Fearful Symmetry: A Study of William Blake
Princeton University Press, 1947 - 462 pages
This brilliant outline of Blake's thought and commentary on his poetry comes on the crest of the current interest in Blake, and carries us further towards an understanding of his work than any previous study. Here is a dear and complete solution to the riddles of the longer poems, the so-called "Prophecies," and a demonstration of Blake's insight that will amaze the modern reader. The first section of the book shows how Blake arrived at a theory of knowledge that was also, for him, a theory of religion, of human life and of art, and how this rigorously defined system of ideas found expression in the complicated but consistent symbolism of his poetry. The second and third parts, after indicating the relation of Blake to English literature and the intellectual atmosphere of his own time, explain the meaning of Blake's poems and the significance of their characters.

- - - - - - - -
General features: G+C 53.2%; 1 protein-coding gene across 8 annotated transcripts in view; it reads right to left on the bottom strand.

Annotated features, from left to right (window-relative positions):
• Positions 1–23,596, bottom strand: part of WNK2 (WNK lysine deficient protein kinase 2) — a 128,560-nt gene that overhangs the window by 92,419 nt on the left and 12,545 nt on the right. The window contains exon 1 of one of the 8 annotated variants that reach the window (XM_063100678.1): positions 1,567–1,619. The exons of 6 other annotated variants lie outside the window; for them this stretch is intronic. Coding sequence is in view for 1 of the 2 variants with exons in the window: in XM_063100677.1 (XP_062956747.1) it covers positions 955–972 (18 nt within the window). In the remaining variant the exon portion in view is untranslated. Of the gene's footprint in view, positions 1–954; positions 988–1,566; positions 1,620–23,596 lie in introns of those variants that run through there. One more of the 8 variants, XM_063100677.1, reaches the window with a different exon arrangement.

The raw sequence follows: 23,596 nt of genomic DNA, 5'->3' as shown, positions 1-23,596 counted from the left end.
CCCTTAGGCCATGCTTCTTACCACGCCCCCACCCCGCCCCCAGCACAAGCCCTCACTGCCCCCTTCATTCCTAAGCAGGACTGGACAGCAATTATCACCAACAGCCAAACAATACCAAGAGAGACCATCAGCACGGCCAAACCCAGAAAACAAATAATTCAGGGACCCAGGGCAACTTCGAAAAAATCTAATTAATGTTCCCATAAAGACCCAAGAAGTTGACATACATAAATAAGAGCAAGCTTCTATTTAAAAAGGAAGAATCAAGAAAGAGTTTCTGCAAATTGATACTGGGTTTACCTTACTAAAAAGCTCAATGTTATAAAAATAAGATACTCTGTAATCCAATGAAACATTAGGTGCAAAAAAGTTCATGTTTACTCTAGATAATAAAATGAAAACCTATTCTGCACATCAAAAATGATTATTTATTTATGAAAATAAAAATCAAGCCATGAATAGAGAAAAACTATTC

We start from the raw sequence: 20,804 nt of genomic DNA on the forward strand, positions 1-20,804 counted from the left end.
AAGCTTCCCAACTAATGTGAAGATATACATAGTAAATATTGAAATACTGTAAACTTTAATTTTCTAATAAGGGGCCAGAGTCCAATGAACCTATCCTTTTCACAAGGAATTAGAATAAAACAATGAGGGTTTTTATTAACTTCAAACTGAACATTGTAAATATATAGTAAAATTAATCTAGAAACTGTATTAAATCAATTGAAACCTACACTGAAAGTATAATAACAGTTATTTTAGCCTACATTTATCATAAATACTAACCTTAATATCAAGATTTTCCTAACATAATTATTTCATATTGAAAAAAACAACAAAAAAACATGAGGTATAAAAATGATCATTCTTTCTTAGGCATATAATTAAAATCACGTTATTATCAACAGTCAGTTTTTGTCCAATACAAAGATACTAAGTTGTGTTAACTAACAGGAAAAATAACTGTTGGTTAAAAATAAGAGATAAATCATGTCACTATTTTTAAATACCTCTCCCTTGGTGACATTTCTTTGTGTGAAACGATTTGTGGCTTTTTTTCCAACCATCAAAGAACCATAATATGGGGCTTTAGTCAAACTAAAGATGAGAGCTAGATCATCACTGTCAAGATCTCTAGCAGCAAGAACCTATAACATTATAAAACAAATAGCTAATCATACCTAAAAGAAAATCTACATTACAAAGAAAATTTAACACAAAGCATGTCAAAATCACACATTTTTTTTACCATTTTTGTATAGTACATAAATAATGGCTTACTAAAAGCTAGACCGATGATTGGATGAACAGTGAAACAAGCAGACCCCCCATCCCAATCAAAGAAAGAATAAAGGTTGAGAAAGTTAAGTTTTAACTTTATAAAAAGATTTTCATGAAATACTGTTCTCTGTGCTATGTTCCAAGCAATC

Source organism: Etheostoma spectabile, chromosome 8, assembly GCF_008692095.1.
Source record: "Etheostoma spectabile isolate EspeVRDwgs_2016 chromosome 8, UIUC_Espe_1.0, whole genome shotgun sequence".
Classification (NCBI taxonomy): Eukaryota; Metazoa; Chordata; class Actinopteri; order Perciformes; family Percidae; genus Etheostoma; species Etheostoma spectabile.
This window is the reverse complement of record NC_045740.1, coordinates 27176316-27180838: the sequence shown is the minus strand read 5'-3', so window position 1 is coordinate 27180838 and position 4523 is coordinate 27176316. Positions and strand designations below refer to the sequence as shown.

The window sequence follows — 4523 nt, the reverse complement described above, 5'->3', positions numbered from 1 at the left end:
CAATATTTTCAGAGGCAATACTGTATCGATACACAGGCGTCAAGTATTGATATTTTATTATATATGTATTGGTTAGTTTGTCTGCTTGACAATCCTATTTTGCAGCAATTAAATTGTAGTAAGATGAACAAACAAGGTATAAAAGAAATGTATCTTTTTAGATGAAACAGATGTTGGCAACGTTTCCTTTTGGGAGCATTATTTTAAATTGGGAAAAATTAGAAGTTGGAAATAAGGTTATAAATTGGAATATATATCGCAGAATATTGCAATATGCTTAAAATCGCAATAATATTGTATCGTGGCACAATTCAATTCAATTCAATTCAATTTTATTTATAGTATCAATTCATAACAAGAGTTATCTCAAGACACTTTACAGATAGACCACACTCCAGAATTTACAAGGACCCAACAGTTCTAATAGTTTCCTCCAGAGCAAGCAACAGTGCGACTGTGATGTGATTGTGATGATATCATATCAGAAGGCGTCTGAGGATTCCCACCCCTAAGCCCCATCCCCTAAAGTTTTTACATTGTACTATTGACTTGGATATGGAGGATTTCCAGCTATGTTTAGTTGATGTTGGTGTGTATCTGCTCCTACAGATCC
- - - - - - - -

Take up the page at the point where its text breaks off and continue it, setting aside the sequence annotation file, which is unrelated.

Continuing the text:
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"There is only one false religion as there is only one true one; and it has two infallible marks. First, it postulates some kind of God who is unknown and mysterious because he is not inside us but somewhere else: where, only God knows. Second, it preaches submission, acceptance and unquestioning obedience. The sting is in the tail. Religion of this kind being invented only to buttress the status quo, it is always 'State Religion, which is the source of all Cruelty.'.... "In the unfallen world objects of perception are alive and intelligent; and a faint echo of the animation of that world survives in the animism of primitive religion. The nymphs, satyrs and fauns of Classical mythology are older and more authentic than the Olympian hierarchy. With the separation of existence and perception, however, the natural object became attached to the latter and its spirit or Genius to the former, so that gradually a belief in invisible deities grew up. The eleventh plate of The Marriage of Heaven and Hell, the paragraph beginning 'The ancient Poets animated all sensible objects with Gods or Geniuses,' traces this process with a clarity that might impress even a modern student of the subject. In the later poems Blake contrasts the 'fairies' of the more original belief with the 'heathen gods' who succeeded them. These gods were invariably selfish and cruel, as a God whose interests do not run counter to those of man cannot be invoked in support of a tyranny. Ovid shows them particularly interested in stifling and suppressing the artists who attempted to rival them (i.e., create better gods), as in the stories of Marsyas and Arachne." pp. 60-61 "... art is neither inferior nor equal to morality and truth, but the synthesis of civilized life in which alone their general laws have any real meaning. Art is neither good nor bad, but a clairvoyant vision of the nature of both.... Art is neither true nor false, but a clairvoyant vision of the nature of both.... ".... "Now just as the poet is brought up to speak and write one particular language, so he is brought up in the traditions of one particular religion. And his function as a poet is to concentrate on the myths of that religion, and to recreate the original imaginative life of those myths by transforming them into unique works of art. The essential truth of a religion can be presented only in its essential form, which is that of imaginative vision.... "The artist qua artist neither doubts nor believes his religion: he sees what it means, and he knows how to illustrate it. His religion performs two great services for him. It provides him with a generally understood body of symbols, and it puts into his hands the visionary masterpieces on which it is founded: the Bible particularly, in the case of Christian poets. Many of these latter have petrified into sacred Scriptures supposed now to impart exclusive formulas of salvation rather than vision. It is the business of a poet, however, to see them as poems, and base his own poetry on them as such." pp. 117-119